In-brain electrodes are the latest weapon against opioid addiction

This is the first clinical trial in the US for using deep brain stimulation on opioid addiction patients.

Researchers at the West Virginia University Rockefeller Neuroscience Institute (RNI) and West Virginia University Medicine are conducting the first clinical trial in the US that uses deep brain stimulation to treat opioid addiction. The procedure is meant for those who have exhausted all other forms of treatment but still suffer from opioid use disorder. The first patient, a 33-year-old man, has a decade-long history of opioid and benzo abuse, overdoses and relapses.

Deep brain stimulation, or DBS, is a form of surgery that places electrodes inside the patient's brain -- in this case, in the self-control and pleasure centers. An external device sends electrical pulses to interrupt the patient's typical brain behavior, such as an addict's craving a drug or an obsessive compulsive disorder patient's feeling an urge to perform a ritual. In the case of opioid addiction treatment, the impulses will presumably train the patient's brain to no longer crave the drugs. "Addiction is a brain disease involving the reward centers in the brain, and we need to explore new technologies, such as the use of DBS, to help those severely impacted by opioid use disorder," says Ali Rezai, M.D., principal investigator and executive chair of the RNI. DBS is already FDA-approved and used to treat Parkinson's disease, major depressive disorder, and epilepsy among others, and has shown promising results.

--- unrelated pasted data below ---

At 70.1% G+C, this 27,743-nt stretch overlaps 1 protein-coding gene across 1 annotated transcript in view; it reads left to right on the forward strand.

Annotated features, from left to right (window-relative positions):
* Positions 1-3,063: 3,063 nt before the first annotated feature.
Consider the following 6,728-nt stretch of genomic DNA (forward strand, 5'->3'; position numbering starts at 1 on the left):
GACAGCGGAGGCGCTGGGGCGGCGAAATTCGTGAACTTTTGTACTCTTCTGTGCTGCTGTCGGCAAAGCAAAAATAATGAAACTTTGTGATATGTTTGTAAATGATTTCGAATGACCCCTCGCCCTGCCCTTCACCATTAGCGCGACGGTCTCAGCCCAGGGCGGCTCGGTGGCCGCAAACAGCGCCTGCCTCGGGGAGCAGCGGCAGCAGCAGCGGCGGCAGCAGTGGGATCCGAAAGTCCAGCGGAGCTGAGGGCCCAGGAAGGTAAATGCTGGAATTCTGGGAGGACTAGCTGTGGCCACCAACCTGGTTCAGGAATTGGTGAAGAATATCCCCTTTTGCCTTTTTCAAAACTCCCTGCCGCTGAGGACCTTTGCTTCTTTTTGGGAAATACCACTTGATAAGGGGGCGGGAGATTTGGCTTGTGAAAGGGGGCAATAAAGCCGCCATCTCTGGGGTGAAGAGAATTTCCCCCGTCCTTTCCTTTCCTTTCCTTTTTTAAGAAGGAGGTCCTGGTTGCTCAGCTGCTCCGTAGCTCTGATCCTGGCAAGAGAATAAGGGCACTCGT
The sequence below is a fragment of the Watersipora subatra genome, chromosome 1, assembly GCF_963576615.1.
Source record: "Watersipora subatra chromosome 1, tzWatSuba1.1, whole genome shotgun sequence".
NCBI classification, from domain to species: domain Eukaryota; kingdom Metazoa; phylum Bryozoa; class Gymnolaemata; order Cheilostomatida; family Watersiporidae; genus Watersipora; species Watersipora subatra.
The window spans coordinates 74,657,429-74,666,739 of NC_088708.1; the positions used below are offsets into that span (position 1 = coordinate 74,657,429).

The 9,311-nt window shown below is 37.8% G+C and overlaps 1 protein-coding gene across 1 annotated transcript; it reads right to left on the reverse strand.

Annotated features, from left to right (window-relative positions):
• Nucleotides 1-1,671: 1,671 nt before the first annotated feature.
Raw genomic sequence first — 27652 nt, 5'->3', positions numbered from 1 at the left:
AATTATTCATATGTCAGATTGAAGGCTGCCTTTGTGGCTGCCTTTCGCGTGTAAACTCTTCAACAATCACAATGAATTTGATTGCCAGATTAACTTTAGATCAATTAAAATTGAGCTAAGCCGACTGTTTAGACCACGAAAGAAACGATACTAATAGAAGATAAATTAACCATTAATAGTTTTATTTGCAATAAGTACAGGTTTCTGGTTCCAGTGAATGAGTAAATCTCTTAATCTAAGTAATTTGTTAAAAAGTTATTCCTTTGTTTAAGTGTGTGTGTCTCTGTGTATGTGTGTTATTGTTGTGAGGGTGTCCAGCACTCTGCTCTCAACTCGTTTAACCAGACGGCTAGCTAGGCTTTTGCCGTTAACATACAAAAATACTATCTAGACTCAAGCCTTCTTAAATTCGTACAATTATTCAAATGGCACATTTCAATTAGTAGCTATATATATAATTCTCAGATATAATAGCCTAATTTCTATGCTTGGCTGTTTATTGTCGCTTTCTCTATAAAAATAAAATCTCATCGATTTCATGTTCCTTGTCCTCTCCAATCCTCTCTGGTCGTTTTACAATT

West Virginia has the highest age-adjusted rate of drug overdose deaths involving opioids, according to RNI. The National Institute on Drug Abuse says that overdose deaths involving opioids in the state occurred at a rate of 49.6 deaths per 100,000 people in 2017. This procedure may prove to be a viable form of treatment for those who do not respond to medication, psychological care, or residential programs if it is eventually approved by the FDA. As the opioid addiction crisis shows no signs of slowing, it does seem like a badly-needed solution.